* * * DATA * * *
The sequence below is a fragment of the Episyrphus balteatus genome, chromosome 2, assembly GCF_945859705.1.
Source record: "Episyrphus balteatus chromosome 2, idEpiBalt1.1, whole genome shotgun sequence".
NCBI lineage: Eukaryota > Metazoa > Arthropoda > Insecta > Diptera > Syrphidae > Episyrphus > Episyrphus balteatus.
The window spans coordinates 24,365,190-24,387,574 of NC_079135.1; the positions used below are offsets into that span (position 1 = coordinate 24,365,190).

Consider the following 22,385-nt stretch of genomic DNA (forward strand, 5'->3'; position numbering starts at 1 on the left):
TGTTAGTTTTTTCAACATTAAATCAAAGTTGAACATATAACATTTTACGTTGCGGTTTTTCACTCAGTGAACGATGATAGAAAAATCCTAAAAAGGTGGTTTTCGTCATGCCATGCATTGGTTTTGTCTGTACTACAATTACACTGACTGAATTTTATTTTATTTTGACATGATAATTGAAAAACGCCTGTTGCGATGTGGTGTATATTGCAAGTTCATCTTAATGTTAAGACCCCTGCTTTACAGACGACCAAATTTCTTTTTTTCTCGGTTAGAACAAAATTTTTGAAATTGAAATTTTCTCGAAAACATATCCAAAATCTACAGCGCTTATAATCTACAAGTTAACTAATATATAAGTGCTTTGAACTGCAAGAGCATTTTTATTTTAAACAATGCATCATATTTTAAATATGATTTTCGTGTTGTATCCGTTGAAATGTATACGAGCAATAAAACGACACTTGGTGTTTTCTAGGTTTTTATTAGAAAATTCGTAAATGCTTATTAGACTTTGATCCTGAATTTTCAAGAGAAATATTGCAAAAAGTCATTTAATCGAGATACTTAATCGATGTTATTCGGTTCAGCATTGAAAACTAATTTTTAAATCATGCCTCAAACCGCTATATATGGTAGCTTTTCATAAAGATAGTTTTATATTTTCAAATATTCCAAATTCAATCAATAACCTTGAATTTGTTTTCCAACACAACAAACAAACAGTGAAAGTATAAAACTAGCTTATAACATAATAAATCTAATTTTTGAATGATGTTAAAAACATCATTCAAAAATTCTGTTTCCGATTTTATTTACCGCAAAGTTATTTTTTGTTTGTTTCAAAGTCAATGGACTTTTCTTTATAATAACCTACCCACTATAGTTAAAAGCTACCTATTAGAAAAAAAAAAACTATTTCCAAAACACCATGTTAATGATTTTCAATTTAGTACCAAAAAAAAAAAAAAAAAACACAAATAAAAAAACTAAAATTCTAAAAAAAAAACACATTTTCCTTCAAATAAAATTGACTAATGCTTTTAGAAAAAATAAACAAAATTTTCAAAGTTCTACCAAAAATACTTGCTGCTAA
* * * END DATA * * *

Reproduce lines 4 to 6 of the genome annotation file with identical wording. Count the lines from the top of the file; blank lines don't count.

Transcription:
The window spans coordinates 24,365,190-24,387,574 of NC_079135.1; the positions used below are offsets into that span (position 1 = coordinate 24,365,190).

Consider the following 22,385-nt stretch of genomic DNA (forward strand, 5'->3'; position numbering starts at 1 on the left):
TGTTAGTTTTTTCAACATTAAATCAAAGTTGAACATATAACATTTTACGTTGCGGTTTTTCACTCAGTGAACGATGATAGAAAAATCCTAAAAAGGTGGTTTTCGTCATGCCATGCATTGGTTTTGTCTGTACTACAATTACACTGACTGAATTTTATTTTATTTTGACATGATAATTGAAAAACGCCTGTTGCGATGTGGTGTATATTGCAAGTTCATCTTAATGTTAAGACCCCTGCTTTACAGACGACCAAATTTCTTTTTTTCTCGGTTAGAACAAAATTTTTGAAATTGAAATTTTCTCGAAAACATATCCAAAATCTACAGCGCTTATAATCTACAAGTTAACTAATATATAAGTGCTTTGAACTGCAAGAGCATTTTTATTTTAAACAATGCATCATATTTTAAATATGATTTTCGTGTTGTATCCGTTGAAATGTATACGAGCAATAAAACGACACTTGGTGTTTTCTAGGTTTTTATTAGAAAATTCGTAAATGCTTATTAGACTTTGATCCTGAATTTTCAAGAGAAATATTGCAAAAAGTCATTTAATCGAGATACTTAATCGATGTTATTCGGTTCAGCATTGAAAACTAATTTTTAAATCATGCCTCAAACCGCTATATATGGTAGCTTTTCATAAAGATAGTTTTATATTTTCAAATATTCCAAATTCAATCAATAACCTTGAATTTGTTTTCCAACACAACAAACAAACAGTGAAAGTATAAAACTAGCTTATAACATAATAAATCTAATTTTTGAATGATGTTAAAAACATCATTCAAAAATTCTGTTTCCGATTTTATTTACCGCAAAGTTATTTTTTGTTTGTTTCAAAGTCAATGGACTTTTCTTTATAATAACCTACCCACTATAGTTAAAAGCTACCTATTAGAAAAAAAAAAACTATTTCCAAAACACCATGTTAATGATTTTCAATTTAGTACCAAAAAAAAAAAAAAAAAACACAAATAAAAAAACTAAAATTCTAAAAAAAAAACACATTTTCCTTCAAATAAAATTGACTAATGCTTTTAGAAAAAATAAACAAAATTTTCAAAGTTCTACCAAAAATACTTGCTGCTAA